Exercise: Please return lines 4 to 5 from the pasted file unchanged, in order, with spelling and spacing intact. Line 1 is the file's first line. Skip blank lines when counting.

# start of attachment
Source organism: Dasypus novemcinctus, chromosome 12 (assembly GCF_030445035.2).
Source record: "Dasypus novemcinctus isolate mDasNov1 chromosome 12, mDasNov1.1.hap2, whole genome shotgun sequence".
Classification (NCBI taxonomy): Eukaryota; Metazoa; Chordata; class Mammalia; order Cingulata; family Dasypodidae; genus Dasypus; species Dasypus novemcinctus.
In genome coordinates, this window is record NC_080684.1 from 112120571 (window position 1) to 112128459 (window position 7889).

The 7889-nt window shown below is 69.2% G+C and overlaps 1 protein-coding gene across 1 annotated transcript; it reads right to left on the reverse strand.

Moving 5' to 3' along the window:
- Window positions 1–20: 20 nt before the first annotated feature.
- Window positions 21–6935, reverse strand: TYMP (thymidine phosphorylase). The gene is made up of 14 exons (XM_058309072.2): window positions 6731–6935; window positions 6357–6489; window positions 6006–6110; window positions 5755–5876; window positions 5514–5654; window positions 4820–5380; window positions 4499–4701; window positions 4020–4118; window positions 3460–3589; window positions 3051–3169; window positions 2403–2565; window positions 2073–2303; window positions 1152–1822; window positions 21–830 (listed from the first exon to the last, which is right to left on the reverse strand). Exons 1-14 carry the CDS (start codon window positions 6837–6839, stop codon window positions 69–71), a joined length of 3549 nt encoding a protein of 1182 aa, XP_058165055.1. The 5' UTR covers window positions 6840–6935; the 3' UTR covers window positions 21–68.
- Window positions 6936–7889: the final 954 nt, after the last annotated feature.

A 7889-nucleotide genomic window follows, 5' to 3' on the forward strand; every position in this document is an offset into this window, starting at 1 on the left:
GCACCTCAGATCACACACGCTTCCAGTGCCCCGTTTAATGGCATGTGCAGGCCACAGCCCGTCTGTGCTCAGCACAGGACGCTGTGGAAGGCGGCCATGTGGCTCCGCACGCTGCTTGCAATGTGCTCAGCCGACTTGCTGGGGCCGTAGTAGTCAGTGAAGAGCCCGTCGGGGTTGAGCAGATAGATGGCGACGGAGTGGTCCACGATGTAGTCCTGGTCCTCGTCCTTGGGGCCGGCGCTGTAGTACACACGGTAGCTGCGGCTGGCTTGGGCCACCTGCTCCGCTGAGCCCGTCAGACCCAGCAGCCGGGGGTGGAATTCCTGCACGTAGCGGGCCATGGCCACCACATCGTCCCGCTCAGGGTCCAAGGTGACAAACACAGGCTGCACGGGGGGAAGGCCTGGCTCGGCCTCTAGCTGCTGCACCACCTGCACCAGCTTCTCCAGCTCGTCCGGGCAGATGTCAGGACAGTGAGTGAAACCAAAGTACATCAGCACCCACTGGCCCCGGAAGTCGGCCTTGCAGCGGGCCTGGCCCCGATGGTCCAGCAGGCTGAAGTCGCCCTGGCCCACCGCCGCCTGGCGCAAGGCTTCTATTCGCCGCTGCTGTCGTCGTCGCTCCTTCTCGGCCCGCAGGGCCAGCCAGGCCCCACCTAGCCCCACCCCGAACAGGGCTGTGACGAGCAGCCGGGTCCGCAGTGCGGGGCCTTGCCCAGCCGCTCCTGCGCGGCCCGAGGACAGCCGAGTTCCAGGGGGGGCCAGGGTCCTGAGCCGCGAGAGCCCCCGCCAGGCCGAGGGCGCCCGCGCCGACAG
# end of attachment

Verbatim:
In genome coordinates, this window is record NC_080684.1 from 112120571 (window position 1) to 112128459 (window position 7889).

The 7889-nt window shown below is 69.2% G+C and overlaps 1 protein-coding gene across 1 annotated transcript; it reads right to left on the reverse strand.